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This is similar to this question, but I am using more similar cards with Windows 7.

I just purchased a Zotac Nvidia GeForce 7200 GS. I have a motherboard with two PCI Express x16 slots. There is already an MSI Nvidia GeForce 8800 GTS being used as the primary card, driving two LCD monitors. I would like the Zotac to output to a TV via DVI-out.

Unfortunately, when Windows detects the Zotac and installs its drivers, or I manually install them, Windows stops being able to boot up. If I remove them and re-install the MSI 8800 drivers, I can boot again, but Windows can no longer see the Zotac 7200--it shows up as a yellow triangle in Device Manager.

I've read conflicting reports about this. Some people claim that Windows 7 will support multiple heterogeneous graphics card drivers, as long as they are all using the same driver API ("WDDM?"). Others say that they have to be using the exact same driver, or it won't work. Others claim that you have to use the exact same card. which is it, exactly? I know I can run the MSI 8800 in SLI if I purchase another, but I don't need that kind of power--I just need HD-out to my television.

I read somewhere that running two cards in SLI precludes you from using 100% of their output ports, so I'm not sure if that's an option. I suppose I could also run two MSI 8800's without SLI, but again, that's more power than I need (and more money than I'd like to spend). Also, I don't think this exact model is even manufactured anymore.

Any ideas?

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What do you mean by "Windows stops being able to boot up."? –  Cypher Sep 18 '10 at 5:48
    
It gets past the motherboard boot screen, but never gets to "Starting Windows..." It just hangs on a black screen. It occurs to me that I haven't tried plugging my primary monitor into the Zotac 7200 and booting up with its drivers installed; maybe I simply didn't see anything because Windows wasn't using the MSI 8800 anymore. I don't think so, though--I waited for quite some time and didn't hear the "Welcome" sound. –  Max Cantor Sep 18 '10 at 16:29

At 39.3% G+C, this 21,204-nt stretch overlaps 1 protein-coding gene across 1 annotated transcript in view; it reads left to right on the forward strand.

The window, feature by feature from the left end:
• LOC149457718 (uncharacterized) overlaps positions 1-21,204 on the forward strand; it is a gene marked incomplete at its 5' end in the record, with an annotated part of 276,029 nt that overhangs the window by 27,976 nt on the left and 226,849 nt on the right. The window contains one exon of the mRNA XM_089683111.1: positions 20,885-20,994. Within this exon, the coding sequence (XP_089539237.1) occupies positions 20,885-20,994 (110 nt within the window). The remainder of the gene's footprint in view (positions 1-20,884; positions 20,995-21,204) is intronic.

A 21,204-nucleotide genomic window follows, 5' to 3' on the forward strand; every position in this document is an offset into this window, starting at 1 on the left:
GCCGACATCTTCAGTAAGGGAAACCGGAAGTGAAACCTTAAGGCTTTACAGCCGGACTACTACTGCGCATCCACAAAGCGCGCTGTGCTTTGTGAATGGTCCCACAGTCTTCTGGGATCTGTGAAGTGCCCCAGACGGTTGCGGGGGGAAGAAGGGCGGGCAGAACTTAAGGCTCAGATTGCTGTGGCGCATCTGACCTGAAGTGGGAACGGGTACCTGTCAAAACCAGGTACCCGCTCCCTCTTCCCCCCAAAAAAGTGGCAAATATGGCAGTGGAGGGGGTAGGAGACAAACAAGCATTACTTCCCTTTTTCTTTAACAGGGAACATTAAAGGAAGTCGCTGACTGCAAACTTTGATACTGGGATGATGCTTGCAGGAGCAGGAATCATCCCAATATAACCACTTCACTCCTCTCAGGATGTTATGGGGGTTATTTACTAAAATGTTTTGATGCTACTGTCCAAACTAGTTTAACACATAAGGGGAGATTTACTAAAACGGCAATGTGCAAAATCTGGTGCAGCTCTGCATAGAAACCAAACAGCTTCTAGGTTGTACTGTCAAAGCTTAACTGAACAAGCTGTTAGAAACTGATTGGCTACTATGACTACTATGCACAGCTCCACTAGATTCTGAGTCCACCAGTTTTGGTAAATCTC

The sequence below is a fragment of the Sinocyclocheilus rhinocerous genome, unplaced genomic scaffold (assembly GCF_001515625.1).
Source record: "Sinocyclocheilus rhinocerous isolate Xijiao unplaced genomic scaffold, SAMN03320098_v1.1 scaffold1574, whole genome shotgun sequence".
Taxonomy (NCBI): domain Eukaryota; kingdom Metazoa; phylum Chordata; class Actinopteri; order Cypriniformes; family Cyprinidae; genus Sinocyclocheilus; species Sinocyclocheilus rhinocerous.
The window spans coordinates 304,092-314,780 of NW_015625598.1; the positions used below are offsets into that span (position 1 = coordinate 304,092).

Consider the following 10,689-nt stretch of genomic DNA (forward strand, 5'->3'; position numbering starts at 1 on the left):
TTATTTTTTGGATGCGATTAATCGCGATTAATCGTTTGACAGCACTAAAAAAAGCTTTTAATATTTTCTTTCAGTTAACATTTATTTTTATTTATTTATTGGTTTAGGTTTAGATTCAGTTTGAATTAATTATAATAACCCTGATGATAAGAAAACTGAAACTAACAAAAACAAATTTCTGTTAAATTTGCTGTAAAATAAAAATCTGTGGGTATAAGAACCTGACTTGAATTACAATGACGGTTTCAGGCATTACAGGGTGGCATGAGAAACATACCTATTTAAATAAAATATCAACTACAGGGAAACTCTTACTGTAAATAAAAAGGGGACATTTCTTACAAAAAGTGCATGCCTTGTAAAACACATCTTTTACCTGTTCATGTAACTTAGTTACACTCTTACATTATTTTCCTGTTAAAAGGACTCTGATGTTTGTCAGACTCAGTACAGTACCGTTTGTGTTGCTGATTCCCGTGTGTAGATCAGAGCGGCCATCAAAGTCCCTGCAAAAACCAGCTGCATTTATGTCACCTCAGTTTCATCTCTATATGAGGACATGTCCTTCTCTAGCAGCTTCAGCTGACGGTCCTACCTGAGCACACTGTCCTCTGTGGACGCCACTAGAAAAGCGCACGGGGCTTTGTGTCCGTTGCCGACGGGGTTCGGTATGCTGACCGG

2 Answers 2

up vote 0 down vote accepted

The resolution turned out to be as follows:

  1. Shut down.
  2. Remove both cards entirely.
  3. Put the cheap Zotac card in the primary slot.
  4. Boot up.
  5. Let Windows automatically install the Zotac's drivers, which ended up being the same as if you downloaded the latest version from Nvidia's site.
  6. Shut down.
  7. Put the expensive MSI card in the secondary slot.
  8. Boot up.
  9. Let Windows automatically install the MSI's drivers, which ended up being the same as if you downloaded the latest version from Nvidia's site. (The Zotac 7200 and the MSI 8800 both use the exact same drivers.)
  10. Restart.

I'm not sure how the incorrect drivers got on my PC at all, because both the Nvidia site and Zotac's site provided the exact same drivers. It was probably user error. Ironically, I bet that if I had simply shut down, put the new card in, and booted up again, everything would have been fine. It was probably my blind habit of downloading & installing new drivers from the vendor's site that started the whole fiasco.

It's a shame, because now, the expensive MSI card is in the half-speed slot on my motherboard, and the cheapo Zotac one is on the primary full-speed slot. But, I'm too nervous about disturbing the tenuous equilibrium I have established to try messing with it. Maybe another day.

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Try uninstalling the drivers entirely and tell Windows NOT to check Windows Update for drivers. I don't know these cards offhand, but if they're using the same drivers they might work fine with the base Windows WDDM 1.1 driver. –  Shinrai Oct 8 '10 at 16:18

Well, You could use the fast card on the primary slot and the other card on the secondary slot. I would try uninstalling all nVidia software first, install both cards in that order and boot into Windows. DO NOT let (if possible) Windows automatically install drivers, but instead download and install latest nVidia drivers supporting both cards. Unfortunatelly newest drivers support series 8 and newer, so you have to download the latest drivers for the cheap card that support both. Maybe if you use the latest common driver for both, you can later manually (not running the setup!) upgrade the expensive card from Device Manager. Doing it manually will ensure that only the newer card is affected and the other card is not, and hopefully the expensive card will then have the latest driver which gives better performance, and the cheap card will work as well. In worst case the latest common driver should do well. If everything works OK, try switching the displays from nVidia Control Panel, don't use Windows Display Properties.

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